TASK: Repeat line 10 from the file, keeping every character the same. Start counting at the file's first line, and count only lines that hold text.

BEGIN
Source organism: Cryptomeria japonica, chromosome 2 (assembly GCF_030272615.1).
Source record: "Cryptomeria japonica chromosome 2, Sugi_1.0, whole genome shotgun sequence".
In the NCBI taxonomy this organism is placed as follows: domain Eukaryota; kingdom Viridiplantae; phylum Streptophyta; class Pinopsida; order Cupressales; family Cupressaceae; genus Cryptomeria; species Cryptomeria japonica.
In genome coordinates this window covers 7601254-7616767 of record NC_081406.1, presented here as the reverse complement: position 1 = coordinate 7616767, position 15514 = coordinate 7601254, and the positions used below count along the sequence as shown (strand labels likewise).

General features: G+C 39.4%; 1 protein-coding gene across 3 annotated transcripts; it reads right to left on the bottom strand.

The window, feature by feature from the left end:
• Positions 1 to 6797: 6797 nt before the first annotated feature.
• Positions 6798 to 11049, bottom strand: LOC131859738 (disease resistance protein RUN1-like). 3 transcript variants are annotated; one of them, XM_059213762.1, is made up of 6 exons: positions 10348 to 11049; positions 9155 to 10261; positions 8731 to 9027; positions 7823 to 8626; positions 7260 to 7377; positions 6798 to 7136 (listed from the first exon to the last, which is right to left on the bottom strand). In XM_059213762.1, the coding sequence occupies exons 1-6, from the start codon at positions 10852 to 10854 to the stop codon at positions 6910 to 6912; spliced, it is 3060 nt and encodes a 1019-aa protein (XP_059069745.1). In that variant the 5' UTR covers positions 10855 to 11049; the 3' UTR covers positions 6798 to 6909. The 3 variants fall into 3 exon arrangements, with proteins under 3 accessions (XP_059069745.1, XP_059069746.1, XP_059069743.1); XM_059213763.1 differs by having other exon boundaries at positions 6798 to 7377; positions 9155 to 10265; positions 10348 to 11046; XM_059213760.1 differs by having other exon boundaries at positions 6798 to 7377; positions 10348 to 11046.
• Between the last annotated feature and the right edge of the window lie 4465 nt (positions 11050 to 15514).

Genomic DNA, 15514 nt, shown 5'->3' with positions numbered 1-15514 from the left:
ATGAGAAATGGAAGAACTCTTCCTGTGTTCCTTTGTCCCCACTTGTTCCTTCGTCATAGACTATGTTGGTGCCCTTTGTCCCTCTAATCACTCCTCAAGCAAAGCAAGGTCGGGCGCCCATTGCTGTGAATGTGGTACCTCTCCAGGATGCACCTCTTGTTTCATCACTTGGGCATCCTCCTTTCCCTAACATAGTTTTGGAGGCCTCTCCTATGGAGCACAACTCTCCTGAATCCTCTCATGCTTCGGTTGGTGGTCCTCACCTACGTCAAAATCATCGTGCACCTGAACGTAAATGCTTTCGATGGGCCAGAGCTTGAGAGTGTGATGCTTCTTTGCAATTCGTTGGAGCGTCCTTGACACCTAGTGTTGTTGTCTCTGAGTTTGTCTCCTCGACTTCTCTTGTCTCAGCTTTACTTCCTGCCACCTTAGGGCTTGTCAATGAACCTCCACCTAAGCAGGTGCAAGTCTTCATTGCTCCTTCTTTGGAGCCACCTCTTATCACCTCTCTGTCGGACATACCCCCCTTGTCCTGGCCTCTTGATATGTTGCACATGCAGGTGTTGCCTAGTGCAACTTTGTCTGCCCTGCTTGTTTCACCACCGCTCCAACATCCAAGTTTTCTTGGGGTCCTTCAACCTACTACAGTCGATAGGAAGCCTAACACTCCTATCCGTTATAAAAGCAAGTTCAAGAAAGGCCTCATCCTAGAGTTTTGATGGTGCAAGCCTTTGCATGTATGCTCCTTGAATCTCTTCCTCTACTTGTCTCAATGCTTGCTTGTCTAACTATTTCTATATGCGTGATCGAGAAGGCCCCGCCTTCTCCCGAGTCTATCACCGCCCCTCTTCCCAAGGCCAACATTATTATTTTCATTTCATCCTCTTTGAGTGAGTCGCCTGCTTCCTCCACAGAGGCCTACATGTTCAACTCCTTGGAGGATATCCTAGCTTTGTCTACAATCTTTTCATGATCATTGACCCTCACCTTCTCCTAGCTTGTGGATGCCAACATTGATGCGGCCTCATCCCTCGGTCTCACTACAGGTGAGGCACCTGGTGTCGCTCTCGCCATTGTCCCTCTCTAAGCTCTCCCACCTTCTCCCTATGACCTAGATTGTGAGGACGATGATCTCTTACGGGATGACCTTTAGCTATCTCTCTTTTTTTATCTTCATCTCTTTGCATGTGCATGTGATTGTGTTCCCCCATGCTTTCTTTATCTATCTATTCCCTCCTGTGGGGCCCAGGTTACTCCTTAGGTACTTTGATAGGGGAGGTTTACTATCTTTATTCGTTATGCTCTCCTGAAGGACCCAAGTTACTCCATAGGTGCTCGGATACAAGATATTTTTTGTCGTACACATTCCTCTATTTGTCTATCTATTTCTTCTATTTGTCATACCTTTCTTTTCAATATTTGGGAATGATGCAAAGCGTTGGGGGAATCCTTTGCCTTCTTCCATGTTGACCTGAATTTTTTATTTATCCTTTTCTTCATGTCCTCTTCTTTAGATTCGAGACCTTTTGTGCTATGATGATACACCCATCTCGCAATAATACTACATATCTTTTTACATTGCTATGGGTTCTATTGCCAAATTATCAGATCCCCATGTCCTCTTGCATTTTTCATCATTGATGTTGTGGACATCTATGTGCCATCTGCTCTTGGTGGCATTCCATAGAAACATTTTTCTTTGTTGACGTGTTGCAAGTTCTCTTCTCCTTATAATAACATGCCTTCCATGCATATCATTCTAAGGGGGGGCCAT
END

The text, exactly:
Genomic DNA, 15514 nt, shown 5'->3' with positions numbered 1-15514 from the left: